The West Clare Railway was the topic of Percy French’s song written in 1902, “Are Ye Right There Michael, are ye right?”, deriding the poor time keeping and poor track quality of the time. Though amusing, some complained that this jesting nevertheless did little to further the cause for keeping the line open. However it is still the most famous railway song extant and was the subject of an unsuccessful libel action by the Railway Directors against Percy French. Because of a slow train and the decision of the driver to stop for no apparent reason while en route in Corofin, French, though having left Sligo in the early morning, arrived so late for an 8 PM recital, which he was due to give that the audience had left. The ballad caused considerable embarrassment for the rail company, who were mocked in music halls throughout Ireland and Britain because of the song. It led to an unsuccessful libel action against French.
It is said that French arrived late for the libel hearing at the court, and when questioned by the judge on his lateness, he responded “Your honour, I travelled by the West Clare Railway”, resulting in the case being thrown out.
“Are Ye Right There Michael” by Percy French (1902)
You may talk of Columbus’s sailing
Across the Atlantical sea,
But he never tried to go railing
From Ennis as far as Kilkee.
You run for the train in the morning,
The excursion train starting at eight.
You’re there when the guard gives the warning,
And there for an hour you’ll wait.
And while you’re waiting in the train,
You’ll hear the guard sing this refrain:
Are ye right there, Michael, are ye right?
Do you think that we’ll be home before the night?
Ye’ve been so long in startin’,
That ye couldn’t say for certain’
Still ye might now, Michael,
So ye might!
They find out where the engine’s been hiding,
And it drags you to sweet Corofin;
Says the guard: Back her down on the siding,
There’s a goods from Kilrush comin’ in.
Perhaps it comes in two hours,
Perhaps it breaks down on the way;
If it does, says the guard, be the powers,
We’re here for the rest of the day!
And while you sit and curse your luck,
The train backs down into a truck.
Are ye right there, Michael, are ye right?
Have ye got the parcel there for Mrs. White?
Ye haven’t, oh begorra,
Say it’s comin’ down tomorra –
And well it might now, Michael,
So it might!
At Lahinch the sea shines like a jewel,
With joy you are ready to shout,
When the stoker cries out: There’s no fuel,
And the fire is teetotally out.
But hand up that bit of a log there –
I’ll soon have ye out of the fix;
There’s fine clamp of turf in the bog there.
And the rest can go gatherin’ sticks
And while you’re breakin’ bits off trees,
You hear some wise remarks like these:
Are ye right there, Michael? Are ye right?
Do ye think that you can get the fire to light?
Oh, an hour you’ll require,
For the turf it might be drier,
Well it might now, Michael,
So it might!
Kilkee! Oh, ye’ll never get near it,
You’re in luck if the train brings you back.
For the permanent way is so queer, it
Spends most of its time off the track.
Uphill the oul’ engine is climbing,
As the passengers push with a will.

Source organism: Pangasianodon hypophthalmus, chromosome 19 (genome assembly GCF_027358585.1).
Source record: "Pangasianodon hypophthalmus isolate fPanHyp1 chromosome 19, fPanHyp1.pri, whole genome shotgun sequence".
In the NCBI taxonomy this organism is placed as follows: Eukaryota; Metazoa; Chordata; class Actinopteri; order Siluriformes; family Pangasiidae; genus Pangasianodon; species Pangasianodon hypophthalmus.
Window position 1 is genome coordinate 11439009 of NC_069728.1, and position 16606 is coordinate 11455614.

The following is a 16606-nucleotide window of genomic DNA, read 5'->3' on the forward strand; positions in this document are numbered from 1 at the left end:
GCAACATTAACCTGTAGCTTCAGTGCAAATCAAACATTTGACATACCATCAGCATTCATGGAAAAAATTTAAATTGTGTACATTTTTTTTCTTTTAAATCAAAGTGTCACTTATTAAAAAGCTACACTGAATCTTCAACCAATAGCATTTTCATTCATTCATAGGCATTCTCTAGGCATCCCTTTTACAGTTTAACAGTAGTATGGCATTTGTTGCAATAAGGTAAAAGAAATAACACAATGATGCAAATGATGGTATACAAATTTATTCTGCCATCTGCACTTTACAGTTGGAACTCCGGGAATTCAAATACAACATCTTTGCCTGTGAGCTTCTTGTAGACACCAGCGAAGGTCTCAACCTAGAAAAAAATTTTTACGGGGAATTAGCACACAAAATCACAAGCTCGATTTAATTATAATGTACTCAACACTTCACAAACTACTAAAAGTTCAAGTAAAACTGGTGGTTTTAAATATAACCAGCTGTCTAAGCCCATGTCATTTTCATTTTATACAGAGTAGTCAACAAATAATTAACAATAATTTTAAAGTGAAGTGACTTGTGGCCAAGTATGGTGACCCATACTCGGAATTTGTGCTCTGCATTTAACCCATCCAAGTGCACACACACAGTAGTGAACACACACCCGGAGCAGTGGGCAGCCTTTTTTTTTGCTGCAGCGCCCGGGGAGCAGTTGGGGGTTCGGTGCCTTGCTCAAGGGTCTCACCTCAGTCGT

You’re in luck when you reach Ennistimon,
For all the way home is downhill.
And as you’re wobbling through the dark,
You’ll hear someone make this remark:
Are ye right there, Michael? Are ye right?
Do you think that we’ll be there before it’s light?
Oh, it’s all depending whether,
The oul’ engine holds together,
But it might now, Michael,
So it might!
Despite the dieselisation of passenger services in 1952 and freight in 1953 the system was still closed. On 27 September 1960, CIÉ gave notice of its intending closure with effect from 1 February 1961. CIÉ said that the West Clare was losing £23,000 (€1.2M 2006 equivalent) per year, despite the considerable traffic handled. In December it was announced that the line would close completely on 1 January 1961. Eventually the line closed on 31 January 1961 with CIÉ starting work on dismantling the line the day after closure on 1 February 1961.
By the time of its closure the West Clare Railway was the last narrow gauge railway in Ireland offering a passenger service; various lines operated by Bord na Móna continue to operate in connection with the peat industry. The railway employed about 70 people in Ennis alone. It continued to run quite successfully up until World War II, when the pressure of improving roads finally began to tell and in 1948 the Irish National Railway (CIE) decided to close the line, but instead they replaced the steam engines with diesel engines. In 1952 four new diesel engines were supplied and in 1953 CIE bought three more. The last steam passenger train left Ennis on March 15, 1952.
In 1955, the West Clare was the only diesel run, narrow gauge railway in Britain and Ireland. It continued to run at a loss and finally all services were closed down on February 1961. The Ennis station house built around 1860 served as the terminus of the West Clare Railway. Many of the old railway bridges, piers, banks and other such works are still standing.
Efforts were made by a preservation society to recreate part of the original route. This group succeeded in acquiring Moyasta station, and 5 km (3 miles) of track bed. In 2008 a standard gauge ex-Irish Rail 001 class diesel loco, No.015 (formally A15), was acquired for static display. On 5 July 2009 No. 5 Slieve Callan was returned to the West Clare Railway at Moyasta Junction following restoration in England by Alan Keefe Ltd. The locomotive was steamed for the first time on July 14th marking the return of steam to the West Clare railway after an absence of over 57 years.